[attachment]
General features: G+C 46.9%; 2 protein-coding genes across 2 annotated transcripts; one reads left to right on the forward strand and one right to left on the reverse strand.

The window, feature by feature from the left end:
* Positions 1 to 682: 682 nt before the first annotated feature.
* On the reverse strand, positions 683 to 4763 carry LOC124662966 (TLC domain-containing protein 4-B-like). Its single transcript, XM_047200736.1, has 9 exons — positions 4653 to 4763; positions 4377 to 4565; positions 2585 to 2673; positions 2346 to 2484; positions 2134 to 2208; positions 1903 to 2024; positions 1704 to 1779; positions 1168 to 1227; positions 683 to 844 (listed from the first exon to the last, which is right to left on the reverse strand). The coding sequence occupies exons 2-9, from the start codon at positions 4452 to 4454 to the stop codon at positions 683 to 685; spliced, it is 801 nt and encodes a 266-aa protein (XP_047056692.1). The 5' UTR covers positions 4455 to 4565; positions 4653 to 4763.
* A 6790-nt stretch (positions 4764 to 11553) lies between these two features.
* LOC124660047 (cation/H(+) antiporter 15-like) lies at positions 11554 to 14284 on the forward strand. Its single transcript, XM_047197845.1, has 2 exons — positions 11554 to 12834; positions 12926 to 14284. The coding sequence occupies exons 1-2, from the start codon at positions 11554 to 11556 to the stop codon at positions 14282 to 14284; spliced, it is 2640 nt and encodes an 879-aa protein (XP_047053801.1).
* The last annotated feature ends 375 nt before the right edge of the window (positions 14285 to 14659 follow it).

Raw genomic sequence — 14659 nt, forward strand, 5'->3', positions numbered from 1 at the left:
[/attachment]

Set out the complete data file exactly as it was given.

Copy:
General features: G+C 46.9%; 2 protein-coding genes across 2 annotated transcripts; one reads left to right on the forward strand and one right to left on the reverse strand.

The window, feature by feature from the left end:
* Positions 1 to 682: 682 nt before the first annotated feature.
* On the reverse strand, positions 683 to 4763 carry LOC124662966 (TLC domain-containing protein 4-B-like). Its single transcript, XM_047200736.1, has 9 exons — positions 4653 to 4763; positions 4377 to 4565; positions 2585 to 2673; positions 2346 to 2484; positions 2134 to 2208; positions 1903 to 2024; positions 1704 to 1779; positions 1168 to 1227; positions 683 to 844 (listed from the first exon to the last, which is right to left on the reverse strand). The coding sequence occupies exons 2-9, from the start codon at positions 4452 to 4454 to the stop codon at positions 683 to 685; spliced, it is 801 nt and encodes a 266-aa protein (XP_047056692.1). The 5' UTR covers positions 4455 to 4565; positions 4653 to 4763.
* A 6790-nt stretch (positions 4764 to 11553) lies between these two features.
* LOC124660047 (cation/H(+) antiporter 15-like) lies at positions 11554 to 14284 on the forward strand. Its single transcript, XM_047197845.1, has 2 exons — positions 11554 to 12834; positions 12926 to 14284. The coding sequence occupies exons 1-2, from the start codon at positions 11554 to 11556 to the stop codon at positions 14282 to 14284; spliced, it is 2640 nt and encodes an 879-aa protein (XP_047053801.1).
* The last annotated feature ends 375 nt before the right edge of the window (positions 14285 to 14659 follow it).

Raw genomic sequence — 14659 nt, forward strand, 5'->3', positions numbered from 1 at the left: